Sunday, April 12, 2015

The only news worth telling

Good news. Good news. I know there’s good news in the universe, because I see it all around me every day. I don’t have to look far. I can just look outside my window. I can just go out of my front door. I live in a country that has never known war, at least not from the outside, and not on our soil for six generations. As a very young child, I knew very old people who were children during the Civil War. The edges of our land have been nibbled and nicked by enemies, but not the great and boundless middle.

Over ten years ago I stopped watching the television news. Actually, I stopped watching television altogether. The first I stopped watching because it was rewriting my imagination with daily horrors. The second I stopped watching because I realized that my life on earth was not bestowed for entertainments. I grieved for having wasted too many hours watching to dull my senses to the flow of time. I have tried to find entertainment in the things set before me to do, by others or by myself. Yet even there, I waste.

That’s human weakness, of course. Thank God for human weakness and for sleep. Thank God also for sickness, for it forces us to slow down, even to listen instead of just hear. Good news can even consist in that—making us pause, so that we can see the world around us, and even ourselves, as God made both, calling all that comes from His hand ‘good.’ What is news about this, is that this goodness was never just a ‘once and for all’ creation or event. What is, is good, even when God has finished it, no, especially.

For once the Creator hung, unknown to His creatures, stuck on a scaffold like a wild boar pierced and held in a trap, shamed and mocked by passers-by, and before the eyes of all and with bound hands recreated the very universe, redeeming it from sin without its knowing, and with the words, ‘It is finished,’ mysteriously with His last breath breathed into mortal clay the life eternal. That time, He left it to those He saved to declare it ‘good,’ that sixth-day labor after which He rested the seventh in a tomb.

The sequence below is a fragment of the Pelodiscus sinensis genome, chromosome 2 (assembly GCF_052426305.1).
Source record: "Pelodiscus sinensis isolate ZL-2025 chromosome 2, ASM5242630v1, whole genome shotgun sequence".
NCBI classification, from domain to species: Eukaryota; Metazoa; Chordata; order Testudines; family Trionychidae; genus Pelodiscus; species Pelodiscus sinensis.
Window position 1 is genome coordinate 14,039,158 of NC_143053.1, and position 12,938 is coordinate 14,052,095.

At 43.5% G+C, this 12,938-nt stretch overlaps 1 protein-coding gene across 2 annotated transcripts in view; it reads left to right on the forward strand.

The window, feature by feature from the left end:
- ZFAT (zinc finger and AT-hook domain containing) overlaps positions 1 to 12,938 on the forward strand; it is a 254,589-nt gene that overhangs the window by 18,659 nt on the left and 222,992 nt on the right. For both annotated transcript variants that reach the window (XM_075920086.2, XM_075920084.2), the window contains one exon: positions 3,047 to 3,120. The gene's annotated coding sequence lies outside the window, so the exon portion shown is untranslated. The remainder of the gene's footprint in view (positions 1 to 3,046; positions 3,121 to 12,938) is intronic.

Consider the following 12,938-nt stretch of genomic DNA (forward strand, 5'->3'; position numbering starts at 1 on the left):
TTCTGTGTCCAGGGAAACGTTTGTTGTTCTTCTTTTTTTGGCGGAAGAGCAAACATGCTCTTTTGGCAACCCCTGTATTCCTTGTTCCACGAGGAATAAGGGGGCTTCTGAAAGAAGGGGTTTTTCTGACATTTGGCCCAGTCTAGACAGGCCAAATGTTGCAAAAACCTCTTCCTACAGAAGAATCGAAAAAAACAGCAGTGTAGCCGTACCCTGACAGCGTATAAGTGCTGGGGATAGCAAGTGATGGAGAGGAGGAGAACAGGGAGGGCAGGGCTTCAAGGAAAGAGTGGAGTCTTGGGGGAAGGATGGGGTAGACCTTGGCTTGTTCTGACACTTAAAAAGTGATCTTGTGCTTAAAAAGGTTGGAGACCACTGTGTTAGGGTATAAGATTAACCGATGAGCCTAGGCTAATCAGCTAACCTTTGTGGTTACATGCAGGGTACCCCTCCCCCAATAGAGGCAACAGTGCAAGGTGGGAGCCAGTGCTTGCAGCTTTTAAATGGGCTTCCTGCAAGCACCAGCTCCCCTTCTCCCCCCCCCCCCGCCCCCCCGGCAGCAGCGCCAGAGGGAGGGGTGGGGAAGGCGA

Yet even resting, He worked, clearing the threshing-floor of Hades of its wheat and chaff, certainly worth revealing to the world as ‘news,’ something that has never happened before, nor shall it ever happen again, still not, however, a ‘once and for all’ event, because from beyond time it pours itself continually into time, He taking captives in all directions, from the past, the present, and the future, and presenting them to the Father. This is the good news that I see everywhere I look. This is the only news worth telling.

For the world, oblivious to all the good with which it is surrounded and filled, runs after evil—no, not just ‘bad’ but evil, the news it spreads in writing or ‘live’ reporting—so there can be no surprise that it ignores the only news worth telling, that Christ is risen from the dead, trampling down death by death, and to those in the tombs bestowing life. That news is the good news. That is the message of life to a world worshiping death. All good stories flow into it, and out of it. Yes, that is the only news worth telling.

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